Ask Vicki: What should I keep in mind while making a CV?
In this answer on Quora, Monster career expert Vicki Salemi tells you how to make a CV that will get you noticed—and hired.
Each week, Monster’s career expert Vicki Salemi—a former recruiter who utilizes 15-plus years of experience in recruiting and human resources to empower job seekers—answers user questions on Quora. We’ll be republishing the answers here. If you have a question for Vicki, send it to email@example.com.
Q. What should I keep in mind while making a CV?
A. While creating your CV, don’t get caught up in small stuff, like margins and resume fonts. Instead, ask yourself if an employer would be able to understand your qualifications without having to guess.
Have a job? Quantify the specifics of your job responsibilities, when possible. You manage a team? Great! How many people? Saved money in the budget? Terrific! How much? Get as granular as possible.
Also, you should tweak your resume every time you apply to a new job. It will only take a few minutes, but it could be your ticket to getting past the gatekeepers—or not.
How do you tailor your resume for each job? Start by taking a moment to peruse the job description. Find the keywords and use the same words in your resume and cover letter. (For example, if the description says “human capital management” instead of “human resources,” you should do the same.) This serves two purposes. First, recruiters have to review resumes quickly (I typically spent all of three seconds scanning each resume). When you use their keywords, it shows a recruiter that you’re on the same page as the company, you speak the same language.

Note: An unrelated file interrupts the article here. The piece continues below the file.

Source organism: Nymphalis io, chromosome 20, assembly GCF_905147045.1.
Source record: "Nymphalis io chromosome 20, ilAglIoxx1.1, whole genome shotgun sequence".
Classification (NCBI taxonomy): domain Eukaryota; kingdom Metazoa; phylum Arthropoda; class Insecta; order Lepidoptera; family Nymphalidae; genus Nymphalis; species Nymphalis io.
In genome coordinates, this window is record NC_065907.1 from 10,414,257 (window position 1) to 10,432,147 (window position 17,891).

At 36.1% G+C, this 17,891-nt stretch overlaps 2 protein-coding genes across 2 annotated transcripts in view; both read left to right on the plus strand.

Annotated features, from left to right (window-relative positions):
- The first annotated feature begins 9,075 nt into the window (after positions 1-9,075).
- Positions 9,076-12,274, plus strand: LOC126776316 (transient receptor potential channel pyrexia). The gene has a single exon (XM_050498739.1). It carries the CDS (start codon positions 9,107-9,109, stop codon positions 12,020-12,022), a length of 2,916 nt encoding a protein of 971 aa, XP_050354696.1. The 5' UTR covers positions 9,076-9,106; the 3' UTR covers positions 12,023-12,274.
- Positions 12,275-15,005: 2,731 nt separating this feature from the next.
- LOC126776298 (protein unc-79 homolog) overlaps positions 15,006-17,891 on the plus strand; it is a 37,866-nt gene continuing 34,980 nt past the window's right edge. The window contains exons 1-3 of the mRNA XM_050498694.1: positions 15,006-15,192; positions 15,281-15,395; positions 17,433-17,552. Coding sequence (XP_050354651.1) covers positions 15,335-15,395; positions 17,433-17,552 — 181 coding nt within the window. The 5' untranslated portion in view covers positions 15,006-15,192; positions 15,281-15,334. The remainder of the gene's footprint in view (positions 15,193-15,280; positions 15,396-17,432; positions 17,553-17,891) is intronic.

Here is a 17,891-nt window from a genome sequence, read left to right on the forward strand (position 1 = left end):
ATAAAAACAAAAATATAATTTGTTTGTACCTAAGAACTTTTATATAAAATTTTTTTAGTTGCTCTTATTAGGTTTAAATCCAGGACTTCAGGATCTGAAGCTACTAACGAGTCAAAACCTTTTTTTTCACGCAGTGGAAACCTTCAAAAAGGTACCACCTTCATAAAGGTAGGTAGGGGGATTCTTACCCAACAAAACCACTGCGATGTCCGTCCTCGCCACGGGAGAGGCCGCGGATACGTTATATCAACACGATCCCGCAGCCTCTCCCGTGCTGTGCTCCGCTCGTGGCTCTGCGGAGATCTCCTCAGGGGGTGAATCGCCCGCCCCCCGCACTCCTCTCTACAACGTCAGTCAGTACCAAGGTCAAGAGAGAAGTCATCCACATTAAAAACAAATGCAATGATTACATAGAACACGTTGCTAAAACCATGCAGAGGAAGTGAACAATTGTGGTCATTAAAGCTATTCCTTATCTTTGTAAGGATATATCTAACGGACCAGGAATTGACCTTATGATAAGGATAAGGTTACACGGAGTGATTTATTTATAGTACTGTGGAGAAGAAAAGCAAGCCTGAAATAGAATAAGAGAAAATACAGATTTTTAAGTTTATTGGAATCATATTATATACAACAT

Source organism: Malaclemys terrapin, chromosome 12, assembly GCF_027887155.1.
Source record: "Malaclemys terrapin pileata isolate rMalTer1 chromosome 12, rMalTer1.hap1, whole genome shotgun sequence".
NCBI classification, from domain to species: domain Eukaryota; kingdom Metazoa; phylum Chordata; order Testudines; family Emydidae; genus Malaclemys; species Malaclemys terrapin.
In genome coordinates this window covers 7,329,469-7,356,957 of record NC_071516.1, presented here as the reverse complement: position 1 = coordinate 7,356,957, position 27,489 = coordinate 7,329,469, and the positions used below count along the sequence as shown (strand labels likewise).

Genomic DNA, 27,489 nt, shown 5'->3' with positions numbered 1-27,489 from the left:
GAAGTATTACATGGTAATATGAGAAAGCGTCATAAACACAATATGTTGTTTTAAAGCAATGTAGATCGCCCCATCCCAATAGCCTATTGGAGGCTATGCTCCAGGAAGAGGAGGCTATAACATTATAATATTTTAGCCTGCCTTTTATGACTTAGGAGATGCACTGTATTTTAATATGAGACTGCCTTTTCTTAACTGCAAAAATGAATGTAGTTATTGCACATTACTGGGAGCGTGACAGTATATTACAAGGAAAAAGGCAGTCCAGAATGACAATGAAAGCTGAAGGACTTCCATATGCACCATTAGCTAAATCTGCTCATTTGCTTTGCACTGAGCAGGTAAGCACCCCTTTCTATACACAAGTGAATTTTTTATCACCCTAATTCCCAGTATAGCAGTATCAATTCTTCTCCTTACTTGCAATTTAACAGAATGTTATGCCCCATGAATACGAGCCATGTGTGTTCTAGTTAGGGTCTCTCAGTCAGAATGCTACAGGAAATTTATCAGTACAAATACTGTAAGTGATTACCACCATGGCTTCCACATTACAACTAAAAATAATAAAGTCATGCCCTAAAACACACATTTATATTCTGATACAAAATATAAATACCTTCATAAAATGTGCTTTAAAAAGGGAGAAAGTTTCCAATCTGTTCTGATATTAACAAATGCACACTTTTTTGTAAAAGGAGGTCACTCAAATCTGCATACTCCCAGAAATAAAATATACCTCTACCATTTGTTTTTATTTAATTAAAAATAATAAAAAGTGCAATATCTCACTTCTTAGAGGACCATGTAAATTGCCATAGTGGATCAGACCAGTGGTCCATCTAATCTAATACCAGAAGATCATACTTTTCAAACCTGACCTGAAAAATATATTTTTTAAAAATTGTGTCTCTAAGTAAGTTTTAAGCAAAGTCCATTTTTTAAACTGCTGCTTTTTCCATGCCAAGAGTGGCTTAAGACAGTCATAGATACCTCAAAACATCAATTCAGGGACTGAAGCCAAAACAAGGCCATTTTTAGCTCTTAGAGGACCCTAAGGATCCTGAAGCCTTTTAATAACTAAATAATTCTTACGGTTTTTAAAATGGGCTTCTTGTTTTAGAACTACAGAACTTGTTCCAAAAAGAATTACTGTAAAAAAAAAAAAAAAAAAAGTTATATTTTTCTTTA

Second, using keywords is particularly important because your resume will be entered into the company’s database for all other positions. All company recruiters perform keyword searches. So when you use their verbiage in your resume, it makes your resume more searchable, thereby increasing your chances of getting noticed and consequently, getting called for an interview. How cool is that?
Another pointer: Your resume should list your current job responsibilities in descending order, from most important to least. The order should mirror the duties that appear in the job description so it looks as if you’re telling the recruiter, “Hey, I can totally do this job because look at what I’ve already done!”
When employers review resumes, they’re reviewing it with question marks. Is this person qualified? Why should we bring them into the office over another candidate? If your CV has too many unanswered questions, you may immediately go into a slush pile without a second glance.